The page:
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Kelsi Worrell Wins First Swimming World Cup Gold Of Her Career

By Craig Bohnert | Oct. 26, 2016, 2:43 p.m. (ET)

Kelsi Worrell competes in the women's 100-meter butterfly heats at the FINA Swimming World Cup 2016 Tokyo at Tokyo Tatsumi International Swimming Pool on Oct. 25, 2016 in Tokyo.

Kelsi Worrell scored a gold medal in the women’s 100-meter butterfly Wednesday against a talented field, leading a three-medal performance by U.S. swimmers at the FINA world cup event in Tokyo.

Joining Worrell on the podium were Josh Prenot in the men’s 200-meter individual medley and Brooke Forde in the women’s 400-meter IM. Both took bronze.

Among Worrell’s competition was four-time Olympian Jeanette Ottesen of Denmark, three-time Olympic champion Katinka Hosszu of Hungary and Japanese-record holder in the event Rikako Ikee. Although Ottesen led the field at the turn, Worrell was able to surge to the front to win in a time of 55.84 seconds. Ottesen touched second in 55.91, followed by Hosszu at 56.02. Ikee finished fourth, setting a junior world record with her time of 56.42, ahead of fifth-place American Eva Merrell at 58.07.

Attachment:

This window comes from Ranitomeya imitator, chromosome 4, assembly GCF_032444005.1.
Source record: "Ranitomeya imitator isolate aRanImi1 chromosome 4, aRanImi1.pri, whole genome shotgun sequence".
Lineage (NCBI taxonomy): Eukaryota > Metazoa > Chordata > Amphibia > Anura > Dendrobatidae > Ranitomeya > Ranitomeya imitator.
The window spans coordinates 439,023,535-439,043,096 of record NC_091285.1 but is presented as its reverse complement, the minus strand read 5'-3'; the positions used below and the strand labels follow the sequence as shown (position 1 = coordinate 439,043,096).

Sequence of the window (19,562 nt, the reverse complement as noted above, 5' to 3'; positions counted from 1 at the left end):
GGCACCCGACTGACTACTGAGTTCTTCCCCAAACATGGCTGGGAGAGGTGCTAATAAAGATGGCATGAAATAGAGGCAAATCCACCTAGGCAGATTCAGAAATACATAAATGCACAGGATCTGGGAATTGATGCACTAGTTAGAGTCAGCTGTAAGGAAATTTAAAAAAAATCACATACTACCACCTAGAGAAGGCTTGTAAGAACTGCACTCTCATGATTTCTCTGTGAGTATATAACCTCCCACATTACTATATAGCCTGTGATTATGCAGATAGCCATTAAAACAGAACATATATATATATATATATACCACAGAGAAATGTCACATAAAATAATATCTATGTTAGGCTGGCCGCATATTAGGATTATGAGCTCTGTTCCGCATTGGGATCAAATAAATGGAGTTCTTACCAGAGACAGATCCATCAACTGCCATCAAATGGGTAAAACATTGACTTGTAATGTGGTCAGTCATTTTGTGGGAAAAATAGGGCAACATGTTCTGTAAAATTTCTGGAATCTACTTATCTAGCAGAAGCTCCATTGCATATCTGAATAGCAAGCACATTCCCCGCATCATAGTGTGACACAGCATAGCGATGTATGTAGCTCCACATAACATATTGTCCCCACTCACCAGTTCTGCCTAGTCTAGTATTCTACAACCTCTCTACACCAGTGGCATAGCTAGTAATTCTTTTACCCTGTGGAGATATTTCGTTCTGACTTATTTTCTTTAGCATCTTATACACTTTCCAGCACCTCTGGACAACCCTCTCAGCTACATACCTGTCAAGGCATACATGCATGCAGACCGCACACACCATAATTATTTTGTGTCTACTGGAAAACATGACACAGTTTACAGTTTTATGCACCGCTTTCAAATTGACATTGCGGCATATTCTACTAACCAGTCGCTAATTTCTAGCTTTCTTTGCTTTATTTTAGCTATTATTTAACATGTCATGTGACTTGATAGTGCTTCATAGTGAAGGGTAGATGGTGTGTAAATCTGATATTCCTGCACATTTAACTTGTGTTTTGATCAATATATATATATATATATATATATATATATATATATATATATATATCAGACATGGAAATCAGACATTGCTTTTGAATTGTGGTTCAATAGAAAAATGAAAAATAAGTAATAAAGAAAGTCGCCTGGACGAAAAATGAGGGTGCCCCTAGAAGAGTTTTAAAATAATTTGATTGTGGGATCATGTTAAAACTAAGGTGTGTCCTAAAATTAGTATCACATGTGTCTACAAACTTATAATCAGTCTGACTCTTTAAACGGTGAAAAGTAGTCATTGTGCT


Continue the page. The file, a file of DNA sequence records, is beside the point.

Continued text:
The gold is Worrell’s second medal in four days after she won a silver medal in the 50-meter butterfly in Singapore in the first world cup meet of her career. Worrell finished fourth in the 50 in Tokyo.

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The reigning Pan American Games champion in the 100 fly, Worrell won the event at the 2016 U.S. Olympic Team Trials but was unable to advance to the final at the Rio 2016 Olympic Games.

Prenot, the American-record holder in the men’s 200-meter individual medley, won bronze in that race in Tokyo with a time of 1:53.85. The Olympic silver medalist in Rio two months ago, he finished 1.47 seconds behind Daiya Seto of Japan, whose 1:52.38 earned gold. Germany’s Philip Heintz claimed the silver in 1:53.04.

Forde scored her podium finish with a time of 4:31.40, more than nine seconds faster than her previous best of 4:40.98. She was 2.94 seconds off the pace set by Hosszu, who touched in 4:28.46. Japan’s Yui Ohhashi took the silver in 4:30.27. A high school senior who recently made a verbal commitment to Stanford University, she is expected to add depth to a Cardinal team that includes Olympic champions Katie Ledecky and Simone Manuel.

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Kelsi Worrell

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Josh Prenot